Teen Vogue Uses Snapchat to Teach Girls How to Get Abortions Without Their Parents’ Permission

teen vogue

From publishing a post-abortion gift guide to instructing a 16-year-old how to get an abortion without parental consent, Teen Vogue has run the gamut on glamorizing and championing the murder of the unborn.

Most recently, the popular teen magazine went to new lengths by publishing content on Snapchat repurposed from an earlier article entitled “How to Get an Abortion if You’re a Teen.”

In the article, advice columnist Nona Willis Aronowitz responds to a letter from a 16-year-old girl who wanted to have an abortion without her parents finding out. Aronowitz, who has zero credentials as a counselor, lawyer, or doctor, told the girl that there was no shame in getting pregnant as it’s a natural result of sex — and after all, “accidents happen.”

“It’s only logical that if teens are mature enough to become parents, they are mature enough to decide whether or not they want to give birth,” she misinformed readers, clearly confusing the difference between biological and mental maturity.

The columnist claimed that pro-life parents are merely hypocrites whose opinions on abortion change if their own daughter gets pregnant.

Become A Contributor

“One thing I’ve learned while researching and reporting on these issues is that supposedly anti-abortion Americans often get abortions,” she wrote. “They often help their children procure abortions. You know, those activists who stand outside clinics holding signs adorned with Bible verses and pictures of fetuses? Even they sometimes get abortions.”

Teen Vogue reiterated the disturbing points in Aronowitz’s piece via Snapchat on Saturday.

“Having access to abortion should be your right, regardless of your parents’ beliefs,” read one message in the Snapchat series. “Unfortunately, not every state legislature agrees so the first step is knowing your states’ rules when it comes to consent.”

The magazine then encouraged teens to tell their parents about their desire to have an abortion because “no matter what your parents’ abstract views are, they might behave far more tenderly when their own child needs access to abortion care.”

“In any case, you can also contact your local abortion fund if you need help paying for it on your own,” the publication added.

Pro-life advocate and YouTuber Laura Klassen called out Teen Vogue‘s alarming social media tactic on Facebook writing, “This is how Teen Vogue operates on Snapchat. Just so you know. This is what they’re telling your daughters.”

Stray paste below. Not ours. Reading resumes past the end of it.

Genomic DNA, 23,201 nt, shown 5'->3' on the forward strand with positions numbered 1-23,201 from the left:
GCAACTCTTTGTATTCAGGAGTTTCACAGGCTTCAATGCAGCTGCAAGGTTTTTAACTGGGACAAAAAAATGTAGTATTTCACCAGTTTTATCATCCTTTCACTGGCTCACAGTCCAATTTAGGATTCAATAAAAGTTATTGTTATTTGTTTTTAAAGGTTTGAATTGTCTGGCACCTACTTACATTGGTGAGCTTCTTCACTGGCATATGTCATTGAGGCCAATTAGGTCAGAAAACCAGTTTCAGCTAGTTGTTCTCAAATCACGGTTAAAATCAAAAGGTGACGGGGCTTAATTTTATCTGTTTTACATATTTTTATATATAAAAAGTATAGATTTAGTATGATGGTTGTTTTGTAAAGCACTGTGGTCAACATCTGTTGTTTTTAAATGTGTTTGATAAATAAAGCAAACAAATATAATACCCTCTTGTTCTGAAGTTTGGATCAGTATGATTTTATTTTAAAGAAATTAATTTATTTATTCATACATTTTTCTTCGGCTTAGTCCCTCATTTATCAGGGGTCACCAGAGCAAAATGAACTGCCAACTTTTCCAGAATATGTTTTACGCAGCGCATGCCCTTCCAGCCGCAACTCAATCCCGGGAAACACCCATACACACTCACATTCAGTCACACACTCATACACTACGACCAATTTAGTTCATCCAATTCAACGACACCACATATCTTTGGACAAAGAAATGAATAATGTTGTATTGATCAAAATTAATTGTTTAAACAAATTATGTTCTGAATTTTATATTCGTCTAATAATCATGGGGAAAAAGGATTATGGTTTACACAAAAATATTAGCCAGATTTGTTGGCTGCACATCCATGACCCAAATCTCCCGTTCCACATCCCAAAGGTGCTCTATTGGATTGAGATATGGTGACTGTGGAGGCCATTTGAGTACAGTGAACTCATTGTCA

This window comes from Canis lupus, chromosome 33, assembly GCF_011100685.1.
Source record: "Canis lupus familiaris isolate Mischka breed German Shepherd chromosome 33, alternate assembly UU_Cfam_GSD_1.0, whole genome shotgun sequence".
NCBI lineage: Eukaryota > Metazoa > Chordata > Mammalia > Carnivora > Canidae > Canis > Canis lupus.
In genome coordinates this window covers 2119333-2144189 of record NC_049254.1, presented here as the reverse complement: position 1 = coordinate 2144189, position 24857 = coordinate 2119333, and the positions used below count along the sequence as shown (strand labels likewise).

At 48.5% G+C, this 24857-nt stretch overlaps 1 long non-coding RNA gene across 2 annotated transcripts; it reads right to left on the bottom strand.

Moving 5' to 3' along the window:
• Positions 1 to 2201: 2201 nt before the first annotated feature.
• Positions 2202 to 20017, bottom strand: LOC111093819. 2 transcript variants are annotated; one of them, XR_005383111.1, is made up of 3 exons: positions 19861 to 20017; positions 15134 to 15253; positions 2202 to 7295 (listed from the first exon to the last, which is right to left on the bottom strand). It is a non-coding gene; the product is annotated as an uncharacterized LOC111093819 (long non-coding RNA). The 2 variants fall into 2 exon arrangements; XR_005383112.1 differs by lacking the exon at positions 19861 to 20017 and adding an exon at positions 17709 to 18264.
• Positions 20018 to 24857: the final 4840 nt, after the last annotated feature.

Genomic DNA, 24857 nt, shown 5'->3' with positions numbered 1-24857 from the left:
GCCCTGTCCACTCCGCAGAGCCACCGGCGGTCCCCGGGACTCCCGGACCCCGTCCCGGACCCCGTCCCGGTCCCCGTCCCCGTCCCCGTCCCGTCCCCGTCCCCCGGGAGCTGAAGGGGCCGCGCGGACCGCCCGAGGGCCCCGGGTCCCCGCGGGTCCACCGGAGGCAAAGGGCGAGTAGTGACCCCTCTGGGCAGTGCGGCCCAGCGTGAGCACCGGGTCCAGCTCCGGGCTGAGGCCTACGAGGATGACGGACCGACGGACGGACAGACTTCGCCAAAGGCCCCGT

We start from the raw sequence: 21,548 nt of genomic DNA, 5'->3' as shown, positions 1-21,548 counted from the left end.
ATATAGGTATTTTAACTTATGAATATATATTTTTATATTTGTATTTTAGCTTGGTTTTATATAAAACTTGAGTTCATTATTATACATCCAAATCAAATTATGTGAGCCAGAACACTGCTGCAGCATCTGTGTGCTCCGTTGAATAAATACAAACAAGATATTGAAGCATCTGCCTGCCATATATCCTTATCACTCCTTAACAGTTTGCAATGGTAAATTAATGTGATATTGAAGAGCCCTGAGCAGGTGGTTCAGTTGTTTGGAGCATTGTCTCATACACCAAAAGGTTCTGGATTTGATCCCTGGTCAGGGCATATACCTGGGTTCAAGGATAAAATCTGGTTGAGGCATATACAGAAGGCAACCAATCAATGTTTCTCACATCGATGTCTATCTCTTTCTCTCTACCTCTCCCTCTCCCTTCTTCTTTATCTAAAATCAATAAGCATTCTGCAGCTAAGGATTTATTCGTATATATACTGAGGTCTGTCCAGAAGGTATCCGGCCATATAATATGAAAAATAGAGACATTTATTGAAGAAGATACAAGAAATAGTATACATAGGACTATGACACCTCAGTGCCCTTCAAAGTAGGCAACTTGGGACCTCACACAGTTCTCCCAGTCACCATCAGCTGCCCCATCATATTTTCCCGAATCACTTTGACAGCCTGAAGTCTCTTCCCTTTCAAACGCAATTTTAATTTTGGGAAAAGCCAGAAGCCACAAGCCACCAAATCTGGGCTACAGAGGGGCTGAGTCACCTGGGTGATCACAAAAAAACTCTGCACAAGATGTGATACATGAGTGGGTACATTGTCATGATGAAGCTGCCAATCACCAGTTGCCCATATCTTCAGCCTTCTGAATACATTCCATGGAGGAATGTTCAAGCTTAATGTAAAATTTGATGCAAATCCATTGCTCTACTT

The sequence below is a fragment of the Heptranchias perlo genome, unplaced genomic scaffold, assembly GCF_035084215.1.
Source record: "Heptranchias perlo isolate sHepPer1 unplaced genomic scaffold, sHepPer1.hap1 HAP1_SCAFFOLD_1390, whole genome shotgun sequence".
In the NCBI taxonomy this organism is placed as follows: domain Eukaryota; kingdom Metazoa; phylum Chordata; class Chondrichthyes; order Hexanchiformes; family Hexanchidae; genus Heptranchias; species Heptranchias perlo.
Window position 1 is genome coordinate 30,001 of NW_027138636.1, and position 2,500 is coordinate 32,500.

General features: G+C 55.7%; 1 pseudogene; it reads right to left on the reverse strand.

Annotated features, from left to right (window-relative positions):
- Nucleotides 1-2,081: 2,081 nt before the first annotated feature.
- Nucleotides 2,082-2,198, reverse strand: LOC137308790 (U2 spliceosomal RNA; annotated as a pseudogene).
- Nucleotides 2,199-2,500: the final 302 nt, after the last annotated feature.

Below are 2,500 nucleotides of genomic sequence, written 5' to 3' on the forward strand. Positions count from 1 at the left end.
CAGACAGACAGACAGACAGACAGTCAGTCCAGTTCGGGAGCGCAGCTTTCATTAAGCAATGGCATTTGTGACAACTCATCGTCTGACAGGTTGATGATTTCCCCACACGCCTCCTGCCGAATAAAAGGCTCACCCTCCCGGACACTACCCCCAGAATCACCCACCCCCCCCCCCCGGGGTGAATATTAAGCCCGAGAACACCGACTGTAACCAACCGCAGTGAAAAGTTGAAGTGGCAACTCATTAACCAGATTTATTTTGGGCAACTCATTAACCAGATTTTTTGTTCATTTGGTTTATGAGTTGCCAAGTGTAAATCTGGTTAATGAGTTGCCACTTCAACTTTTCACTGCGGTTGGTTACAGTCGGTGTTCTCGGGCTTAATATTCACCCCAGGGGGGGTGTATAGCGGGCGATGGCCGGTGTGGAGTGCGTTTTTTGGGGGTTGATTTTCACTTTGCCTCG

This is how Teen Vogue operates on Snapchat. Just so you know. This is what they’re telling your daughters.

Posted by Laura Klassen on Sunday, August 11, 2019

Her PSA alerting parents has since gone viral, but unfortunately for the wrong reasons.

Hundreds of people are singing praises for Teen Vogue in the comments, commending the magazine for keeping their daughters and other young women informed on such issues:

“Awesome! I think I’ll get my daughter a subscription to #teenvogue when she is old enough,” wrote Facebook user Christine Moore. “She’ll already have knowledge of her body by then… and how to prevent a pregnancy, and know she has my support no matter what she chooses.”

“It’s so wonderful that Teen Vogue is making this information available to young women who may need it,” added commenter Emily Farris. “And thank YOU for helping to spread this very important, necessary, detailed information to your very large platform.”

Sadly, this perspective on “women’s rights” is all too common and has infiltrated the minds of millions.

I pray we become a nation that opens our eyes to the heinous evil of abortion and the dangerous publications like Teen Vogue that candy-coat it and serve it up on a silver platter to our impressionable daughters.

Kelsey Straeter
Posted By

Kelsey is an editor at Outreach. She’s passionate about fear fighting, freedom writing, and the pursuit of excellence in the name of crucifying perfectionism. Glitter is her favorite color, 2nd only to pink, and 3rd only to pink glitter.